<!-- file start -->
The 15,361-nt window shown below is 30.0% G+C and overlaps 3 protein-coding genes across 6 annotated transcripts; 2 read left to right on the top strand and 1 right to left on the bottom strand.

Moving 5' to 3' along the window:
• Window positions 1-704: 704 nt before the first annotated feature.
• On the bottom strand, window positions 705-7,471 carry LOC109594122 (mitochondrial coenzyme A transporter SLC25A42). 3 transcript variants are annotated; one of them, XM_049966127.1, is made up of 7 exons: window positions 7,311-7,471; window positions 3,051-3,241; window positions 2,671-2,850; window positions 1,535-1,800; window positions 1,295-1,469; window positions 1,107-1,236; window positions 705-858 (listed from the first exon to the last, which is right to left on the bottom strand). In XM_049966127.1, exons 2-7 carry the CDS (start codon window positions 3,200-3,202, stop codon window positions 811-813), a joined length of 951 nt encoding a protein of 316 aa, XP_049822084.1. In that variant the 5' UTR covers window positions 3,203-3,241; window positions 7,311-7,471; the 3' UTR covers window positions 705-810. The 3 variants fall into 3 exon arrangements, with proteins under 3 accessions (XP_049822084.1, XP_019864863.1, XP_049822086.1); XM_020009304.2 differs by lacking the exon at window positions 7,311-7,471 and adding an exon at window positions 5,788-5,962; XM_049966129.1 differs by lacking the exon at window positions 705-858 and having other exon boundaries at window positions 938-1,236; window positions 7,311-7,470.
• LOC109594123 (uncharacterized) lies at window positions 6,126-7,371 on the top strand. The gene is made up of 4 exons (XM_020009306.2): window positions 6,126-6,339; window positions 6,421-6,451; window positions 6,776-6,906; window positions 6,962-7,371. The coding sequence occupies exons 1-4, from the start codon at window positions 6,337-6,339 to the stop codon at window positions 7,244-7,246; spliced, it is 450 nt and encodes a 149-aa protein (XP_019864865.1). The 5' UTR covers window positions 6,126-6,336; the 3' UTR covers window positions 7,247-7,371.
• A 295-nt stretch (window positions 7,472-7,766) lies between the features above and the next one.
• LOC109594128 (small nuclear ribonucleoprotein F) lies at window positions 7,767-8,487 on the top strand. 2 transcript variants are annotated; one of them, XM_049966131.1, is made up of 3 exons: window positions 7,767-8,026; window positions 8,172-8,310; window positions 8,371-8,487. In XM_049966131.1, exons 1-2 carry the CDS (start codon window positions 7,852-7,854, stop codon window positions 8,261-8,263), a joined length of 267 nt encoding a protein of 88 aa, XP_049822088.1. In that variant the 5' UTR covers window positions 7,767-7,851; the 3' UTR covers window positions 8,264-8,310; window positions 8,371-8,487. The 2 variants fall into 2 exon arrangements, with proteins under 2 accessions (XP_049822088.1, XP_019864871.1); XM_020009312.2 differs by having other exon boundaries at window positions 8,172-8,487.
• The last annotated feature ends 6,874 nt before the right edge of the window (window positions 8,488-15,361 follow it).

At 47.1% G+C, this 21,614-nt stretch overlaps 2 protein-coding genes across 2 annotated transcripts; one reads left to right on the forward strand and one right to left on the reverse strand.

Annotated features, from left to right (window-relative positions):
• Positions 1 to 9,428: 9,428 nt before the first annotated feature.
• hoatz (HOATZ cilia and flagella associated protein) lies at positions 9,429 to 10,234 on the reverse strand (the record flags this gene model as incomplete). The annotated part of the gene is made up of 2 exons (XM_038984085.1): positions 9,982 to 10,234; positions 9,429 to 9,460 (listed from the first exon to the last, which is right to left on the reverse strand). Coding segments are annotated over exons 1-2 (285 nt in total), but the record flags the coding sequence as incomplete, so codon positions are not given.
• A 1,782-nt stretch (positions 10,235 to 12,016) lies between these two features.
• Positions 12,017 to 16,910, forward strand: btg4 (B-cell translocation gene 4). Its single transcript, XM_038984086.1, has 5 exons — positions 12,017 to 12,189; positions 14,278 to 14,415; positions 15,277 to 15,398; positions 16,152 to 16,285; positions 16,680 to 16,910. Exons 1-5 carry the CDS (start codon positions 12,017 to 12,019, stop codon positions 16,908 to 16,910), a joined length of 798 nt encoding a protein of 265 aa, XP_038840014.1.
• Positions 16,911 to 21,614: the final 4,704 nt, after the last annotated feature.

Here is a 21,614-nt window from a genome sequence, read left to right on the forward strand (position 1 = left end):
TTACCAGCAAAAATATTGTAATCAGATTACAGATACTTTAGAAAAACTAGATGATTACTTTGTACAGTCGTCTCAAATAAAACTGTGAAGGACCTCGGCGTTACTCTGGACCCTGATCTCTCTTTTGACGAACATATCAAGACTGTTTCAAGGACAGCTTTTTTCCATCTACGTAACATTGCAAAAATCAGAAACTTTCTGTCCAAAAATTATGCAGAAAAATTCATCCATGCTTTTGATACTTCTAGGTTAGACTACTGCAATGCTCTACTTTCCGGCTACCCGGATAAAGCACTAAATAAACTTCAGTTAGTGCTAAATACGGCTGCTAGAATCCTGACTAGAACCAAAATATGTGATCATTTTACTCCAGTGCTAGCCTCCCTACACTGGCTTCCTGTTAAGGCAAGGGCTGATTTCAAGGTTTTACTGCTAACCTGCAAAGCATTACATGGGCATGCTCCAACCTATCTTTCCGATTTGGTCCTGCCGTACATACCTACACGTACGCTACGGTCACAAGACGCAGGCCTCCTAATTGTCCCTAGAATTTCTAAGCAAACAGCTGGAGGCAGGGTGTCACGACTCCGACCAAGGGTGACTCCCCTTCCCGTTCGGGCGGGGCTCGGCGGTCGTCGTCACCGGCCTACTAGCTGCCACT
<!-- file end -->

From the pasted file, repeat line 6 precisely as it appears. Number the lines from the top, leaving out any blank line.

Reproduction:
• A 295-nt stretch (window positions 7,472-7,766) lies between the features above and the next one.